Despite some officials’ assurances, Ohio’s new early voting hours do nothing to enhance our election system (“Ample time,” February 27). What’s worse, they seem to completely ignore the reality of most working Ohioans’ lives.
The job of our elected officials is to expand access to the ballot box, yet Ohio Secretary of State Jon Husted’s schedule eliminates nearly all of the popular evening and Sunday early voting hours that served the state so well in past elections.
This was coupled with shortening the overall number of days for the early voting period, signaling a dramatic reduction in early voting opportunities.
Many working Ohioans do not have flexible work schedules or have child care needs that make it nearly impossible to vote during the normal 8 a.m. to 5 p.m. workday — much less on Election Day. Weekend and evening hours are vital for these voters to have the most opportunities possible.
Robust opportunities for early voting have been extremely successful in Ohio and have minimized the problems that marred elections in the early 2000s. Weekend and evening hours in particular have been especially popular among African-American voters with successful “Souls to the Polls” programs that ushered voters directly from church to vote on Sundays.
A recent American Civil Liberties Union study found that African-Americans in Cuyahoga County were 20 times more likely to vote early in person than white voters.
Ohio could be the national leader in access to the ballot. Instead, we are in a race to the bottom of the heap and justifying our regression by pointing out that we are still better than some other states. Shouldn’t we be aspiring to more?
Director of Communications and Public Policy
ACLU of Ohio
Critics show their intolerance
Recent letters have featured whiney protests about the guest speaker (Laura Ingraham) at Akron General’s centennial event. They point to a number of depressing signs, both for the writers and for Akron.
For the writers, it was just so wrong to invite a personality who doesn’t extoll the popularity of the Affordable Care Act. Before being convinced of its merits, they should have checked sources other than Sens. Harry Reid and Sherrod Brown.
Second, these letters displayed a high level of adherence to progressive dogma, characterized by intolerance for, and denigration of, all those who don’t sing the party songs.
It’s likely that these folks are supportive of diversity, but only under the condition that they decide who represents the diverse.
Can’t a private organization choose its speakers without feeling pangs of a deficiency of political correctness? Look at the bright side: Having Fox News available offers all a chance at being fair by declaring they listen to both sides of the news.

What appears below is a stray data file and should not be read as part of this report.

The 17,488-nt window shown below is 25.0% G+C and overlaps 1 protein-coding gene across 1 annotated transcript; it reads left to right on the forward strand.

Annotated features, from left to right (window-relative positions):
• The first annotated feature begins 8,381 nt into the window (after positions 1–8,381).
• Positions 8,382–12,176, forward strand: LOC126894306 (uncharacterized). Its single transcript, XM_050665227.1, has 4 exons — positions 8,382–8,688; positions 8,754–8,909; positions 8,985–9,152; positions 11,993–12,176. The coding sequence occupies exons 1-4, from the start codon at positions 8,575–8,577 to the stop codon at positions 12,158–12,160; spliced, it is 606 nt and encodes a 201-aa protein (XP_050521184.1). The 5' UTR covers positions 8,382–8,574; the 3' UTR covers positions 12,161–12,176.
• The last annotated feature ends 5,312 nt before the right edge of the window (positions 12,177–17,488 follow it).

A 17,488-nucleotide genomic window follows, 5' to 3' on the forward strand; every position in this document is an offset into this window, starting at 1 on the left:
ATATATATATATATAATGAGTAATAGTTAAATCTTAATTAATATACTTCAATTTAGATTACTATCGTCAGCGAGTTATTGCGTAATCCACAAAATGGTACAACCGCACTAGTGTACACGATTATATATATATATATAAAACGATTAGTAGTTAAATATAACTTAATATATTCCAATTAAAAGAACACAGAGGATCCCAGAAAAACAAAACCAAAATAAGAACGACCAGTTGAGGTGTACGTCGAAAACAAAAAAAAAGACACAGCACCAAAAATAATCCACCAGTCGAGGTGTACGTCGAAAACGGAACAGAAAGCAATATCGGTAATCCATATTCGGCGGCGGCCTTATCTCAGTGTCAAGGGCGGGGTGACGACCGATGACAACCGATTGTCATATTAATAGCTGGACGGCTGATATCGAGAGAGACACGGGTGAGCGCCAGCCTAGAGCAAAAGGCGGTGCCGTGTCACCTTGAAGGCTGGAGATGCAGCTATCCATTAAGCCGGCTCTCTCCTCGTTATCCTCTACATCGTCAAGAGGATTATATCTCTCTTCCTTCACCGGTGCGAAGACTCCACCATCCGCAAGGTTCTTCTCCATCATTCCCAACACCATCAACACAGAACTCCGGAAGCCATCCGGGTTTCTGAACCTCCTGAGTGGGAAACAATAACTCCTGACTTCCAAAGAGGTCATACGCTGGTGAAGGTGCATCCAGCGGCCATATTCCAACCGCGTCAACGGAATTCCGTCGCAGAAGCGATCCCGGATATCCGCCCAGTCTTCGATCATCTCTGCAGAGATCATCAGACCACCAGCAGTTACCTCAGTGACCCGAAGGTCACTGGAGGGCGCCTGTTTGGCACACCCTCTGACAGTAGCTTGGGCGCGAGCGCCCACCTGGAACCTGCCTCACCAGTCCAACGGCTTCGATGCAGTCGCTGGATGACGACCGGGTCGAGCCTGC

And take comfort, at the end of the day, folks can always revert to the superior media resource that spins their favorite creed.
Minimum wage, maximum payback
I believe that the real reason for the government push for an increased minimum wage is to pay back the unions that helped put certain people into office.
The wage hikes are beneficial to unions because increases restrict the ability of businesses to hire low-skilled workers who might gladly work for lower wages in order to gain experience.
Union members then face less competition from workers who might threaten their jobs. Some union contracts stipulate that following a minimum-wage increase, the union and the employer must reopen wage talks.
Of the work force, 1 percent, or 1.5 million people, work for minimum wage. This year, a full-time, minimum-wage worker will make 24 percent more than the federal poverty level. One-third either dropped out of high school or never attended. Fifty-one percent work 29 or fewer hours per week. Thirty-one percent are teenagers.
When I was young, I worked one full-time job, one part-time job, sold products from my home and tended bar on weekends until I could pay for more schooling to get a better-paying job.
As an employer, I am not paying self-sustaining wages to someone unable to decipher instructions on the job or who works with no motivation to improve their lot in life.
With higher wages comes the responsibility of being a better worker. Prospective workers are free to not accept those wages, relocate to a better job market or take advantage of the educational system we all pay for to improve themselves.